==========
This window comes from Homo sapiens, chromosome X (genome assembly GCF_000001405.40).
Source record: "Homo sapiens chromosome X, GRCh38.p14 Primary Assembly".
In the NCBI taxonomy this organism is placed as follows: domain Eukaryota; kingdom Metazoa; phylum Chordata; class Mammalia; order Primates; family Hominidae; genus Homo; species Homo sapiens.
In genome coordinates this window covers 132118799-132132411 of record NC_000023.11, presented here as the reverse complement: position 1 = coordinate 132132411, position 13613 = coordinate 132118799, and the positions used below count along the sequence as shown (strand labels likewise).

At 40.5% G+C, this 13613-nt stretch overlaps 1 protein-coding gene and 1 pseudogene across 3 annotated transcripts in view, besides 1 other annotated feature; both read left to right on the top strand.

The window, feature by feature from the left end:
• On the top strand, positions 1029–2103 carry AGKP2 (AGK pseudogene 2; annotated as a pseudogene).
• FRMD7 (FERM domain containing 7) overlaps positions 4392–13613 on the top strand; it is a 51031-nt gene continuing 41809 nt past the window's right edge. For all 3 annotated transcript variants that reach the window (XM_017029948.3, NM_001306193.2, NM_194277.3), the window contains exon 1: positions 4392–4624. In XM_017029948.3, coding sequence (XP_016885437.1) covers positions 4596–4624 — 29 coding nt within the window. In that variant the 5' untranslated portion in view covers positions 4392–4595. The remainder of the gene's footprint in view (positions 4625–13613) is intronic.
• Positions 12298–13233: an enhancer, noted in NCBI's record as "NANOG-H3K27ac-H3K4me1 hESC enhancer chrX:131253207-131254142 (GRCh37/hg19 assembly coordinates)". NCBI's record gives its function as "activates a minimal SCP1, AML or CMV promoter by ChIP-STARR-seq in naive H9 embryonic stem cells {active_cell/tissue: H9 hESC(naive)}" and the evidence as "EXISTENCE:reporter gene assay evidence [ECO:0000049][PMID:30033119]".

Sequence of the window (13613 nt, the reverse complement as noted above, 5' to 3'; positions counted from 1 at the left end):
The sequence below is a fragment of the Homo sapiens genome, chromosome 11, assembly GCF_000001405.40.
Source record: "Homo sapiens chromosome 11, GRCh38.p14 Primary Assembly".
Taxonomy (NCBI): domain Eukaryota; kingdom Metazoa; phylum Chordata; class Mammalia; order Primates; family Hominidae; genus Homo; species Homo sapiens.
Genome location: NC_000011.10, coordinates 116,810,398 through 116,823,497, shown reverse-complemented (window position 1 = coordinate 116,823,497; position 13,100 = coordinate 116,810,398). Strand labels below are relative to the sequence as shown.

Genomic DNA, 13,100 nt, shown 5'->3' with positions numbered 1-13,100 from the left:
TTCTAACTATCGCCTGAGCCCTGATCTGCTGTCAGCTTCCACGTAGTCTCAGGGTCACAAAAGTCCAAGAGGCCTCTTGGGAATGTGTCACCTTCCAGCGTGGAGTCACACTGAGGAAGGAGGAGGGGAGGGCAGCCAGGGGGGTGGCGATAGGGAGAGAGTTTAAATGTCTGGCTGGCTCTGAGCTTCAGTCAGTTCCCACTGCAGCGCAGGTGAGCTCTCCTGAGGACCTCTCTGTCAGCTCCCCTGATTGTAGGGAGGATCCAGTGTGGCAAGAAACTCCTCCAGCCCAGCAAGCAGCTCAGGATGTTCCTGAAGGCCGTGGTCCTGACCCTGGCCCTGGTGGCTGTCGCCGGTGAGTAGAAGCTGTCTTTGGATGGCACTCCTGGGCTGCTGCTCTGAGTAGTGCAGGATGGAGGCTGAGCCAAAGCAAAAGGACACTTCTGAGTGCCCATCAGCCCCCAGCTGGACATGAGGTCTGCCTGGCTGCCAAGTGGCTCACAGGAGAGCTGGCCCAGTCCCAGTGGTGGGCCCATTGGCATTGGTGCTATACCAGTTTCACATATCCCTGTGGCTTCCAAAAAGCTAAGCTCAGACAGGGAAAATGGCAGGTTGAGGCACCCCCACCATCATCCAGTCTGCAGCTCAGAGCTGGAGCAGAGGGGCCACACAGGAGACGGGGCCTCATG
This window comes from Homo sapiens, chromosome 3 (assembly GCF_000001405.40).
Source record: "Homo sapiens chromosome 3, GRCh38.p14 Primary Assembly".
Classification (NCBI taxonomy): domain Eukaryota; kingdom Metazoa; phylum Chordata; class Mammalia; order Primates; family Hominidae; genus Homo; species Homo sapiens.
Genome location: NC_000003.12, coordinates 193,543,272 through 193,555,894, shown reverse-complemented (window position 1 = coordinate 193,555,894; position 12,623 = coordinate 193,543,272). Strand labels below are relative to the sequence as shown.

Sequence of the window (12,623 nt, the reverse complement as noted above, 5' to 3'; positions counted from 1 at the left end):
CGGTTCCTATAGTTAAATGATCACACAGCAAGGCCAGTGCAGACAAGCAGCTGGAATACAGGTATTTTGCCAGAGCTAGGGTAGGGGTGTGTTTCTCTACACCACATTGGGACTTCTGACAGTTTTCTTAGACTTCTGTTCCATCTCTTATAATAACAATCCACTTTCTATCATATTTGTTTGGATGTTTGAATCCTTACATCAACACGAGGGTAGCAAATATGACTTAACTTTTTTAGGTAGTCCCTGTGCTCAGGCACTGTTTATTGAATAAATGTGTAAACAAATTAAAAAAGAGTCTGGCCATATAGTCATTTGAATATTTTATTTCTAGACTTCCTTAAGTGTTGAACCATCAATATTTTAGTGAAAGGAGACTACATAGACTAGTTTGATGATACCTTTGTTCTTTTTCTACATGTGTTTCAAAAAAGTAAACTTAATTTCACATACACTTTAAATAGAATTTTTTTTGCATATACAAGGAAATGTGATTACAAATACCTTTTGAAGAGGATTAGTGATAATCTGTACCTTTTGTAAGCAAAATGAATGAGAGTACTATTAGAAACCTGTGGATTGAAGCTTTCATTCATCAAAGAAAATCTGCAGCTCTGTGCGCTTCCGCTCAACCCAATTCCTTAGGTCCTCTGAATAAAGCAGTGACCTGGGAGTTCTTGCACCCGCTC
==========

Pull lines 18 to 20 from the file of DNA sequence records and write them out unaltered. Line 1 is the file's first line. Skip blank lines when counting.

Source record: "Homo sapiens chromosome 3, GRCh38.p14 Primary Assembly".
Classification (NCBI taxonomy): domain Eukaryota; kingdom Metazoa; phylum Chordata; class Mammalia; order Primates; family Hominidae; genus Homo; species Homo sapiens.
Genome location: NC_000003.12, coordinates 193,543,272 through 193,555,894, shown reverse-complemented (window position 1 = coordinate 193,555,894; position 12,623 = coordinate 193,543,272). Strand labels below are relative to the sequence as shown.